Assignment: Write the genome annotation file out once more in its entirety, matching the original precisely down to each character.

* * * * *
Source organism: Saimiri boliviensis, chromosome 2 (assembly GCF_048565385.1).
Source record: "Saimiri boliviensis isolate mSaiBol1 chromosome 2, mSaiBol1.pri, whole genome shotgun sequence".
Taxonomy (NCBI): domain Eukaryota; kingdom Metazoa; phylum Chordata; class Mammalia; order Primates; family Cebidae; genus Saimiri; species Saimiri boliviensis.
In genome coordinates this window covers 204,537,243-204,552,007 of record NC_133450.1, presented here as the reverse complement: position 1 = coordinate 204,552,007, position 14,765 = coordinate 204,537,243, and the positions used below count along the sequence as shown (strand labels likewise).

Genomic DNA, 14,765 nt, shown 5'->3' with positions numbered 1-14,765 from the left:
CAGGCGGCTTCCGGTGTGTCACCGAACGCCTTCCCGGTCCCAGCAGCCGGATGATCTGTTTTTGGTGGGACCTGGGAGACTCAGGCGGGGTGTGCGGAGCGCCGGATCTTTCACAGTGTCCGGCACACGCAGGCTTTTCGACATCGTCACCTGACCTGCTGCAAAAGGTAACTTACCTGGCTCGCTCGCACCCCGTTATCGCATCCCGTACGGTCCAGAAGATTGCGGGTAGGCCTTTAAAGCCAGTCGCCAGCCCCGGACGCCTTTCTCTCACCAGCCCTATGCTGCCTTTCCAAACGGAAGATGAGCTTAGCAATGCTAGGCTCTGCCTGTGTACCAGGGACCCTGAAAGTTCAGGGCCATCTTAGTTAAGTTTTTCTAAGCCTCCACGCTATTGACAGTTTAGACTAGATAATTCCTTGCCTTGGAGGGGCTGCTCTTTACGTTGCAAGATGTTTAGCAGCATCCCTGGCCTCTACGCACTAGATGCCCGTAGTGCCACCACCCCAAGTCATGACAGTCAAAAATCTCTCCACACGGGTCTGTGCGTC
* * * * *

Source organism: Saimiri boliviensis, chromosome 2 (assembly GCF_048565385.1).
Source record: "Saimiri boliviensis isolate mSaiBol1 chromosome 2, mSaiBol1.pri, whole genome shotgun sequence".
Taxonomy (NCBI): domain Eukaryota; kingdom Metazoa; phylum Chordata; class Mammalia; order Primates; family Cebidae; genus Saimiri; species Saimiri boliviensis.
In genome coordinates this window covers 204,537,243-204,552,007 of record NC_133450.1, presented here as the reverse complement: position 1 = coordinate 204,552,007, position 14,765 = coordinate 204,537,243, and the positions used below count along the sequence as shown (strand labels likewise).

Genomic DNA, 14,765 nt, shown 5'->3' with positions numbered 1-14,765 from the left:
CAGGCGGCTTCCGGTGTGTCACCGAACGCCTTCCCGGTCCCAGCAGCCGGATGATCTGTTTTTGGTGGGACCTGGGAGACTCAGGCGGGGTGTGCGGAGCGCCGGATCTTTCACAGTGTCCGGCACACGCAGGCTTTTCGACATCGTCACCTGACCTGCTGCAAAAGGTAACTTACCTGGCTCGCTCGCACCCCGTTATCGCATCCCGTACGGTCCAGAAGATTGCGGGTAGGCCTTTAAAGCCAGTCGCCAGCCCCGGACGCCTTTCTCTCACCAGCCCTATGCTGCCTTTCCAAACGGAAGATGAGCTTAGCAATGCTAGGCTCTGCCTGTGTACCAGGGACCCTGAAAGTTCAGGGCCATCTTAGTTAAGTTTTTCTAAGCCTCCACGCTATTGACAGTTTAGACTAGATAATTCCTTGCCTTGGAGGGGCTGCTCTTTACGTTGCAAGATGTTTAGCAGCATCCCTGGCCTCTACGCACTAGATGCCCGTAGTGCCACCACCCCAAGTCATGACAGTCAAAAATCTCTCCACACGGGTCTGTGCGTC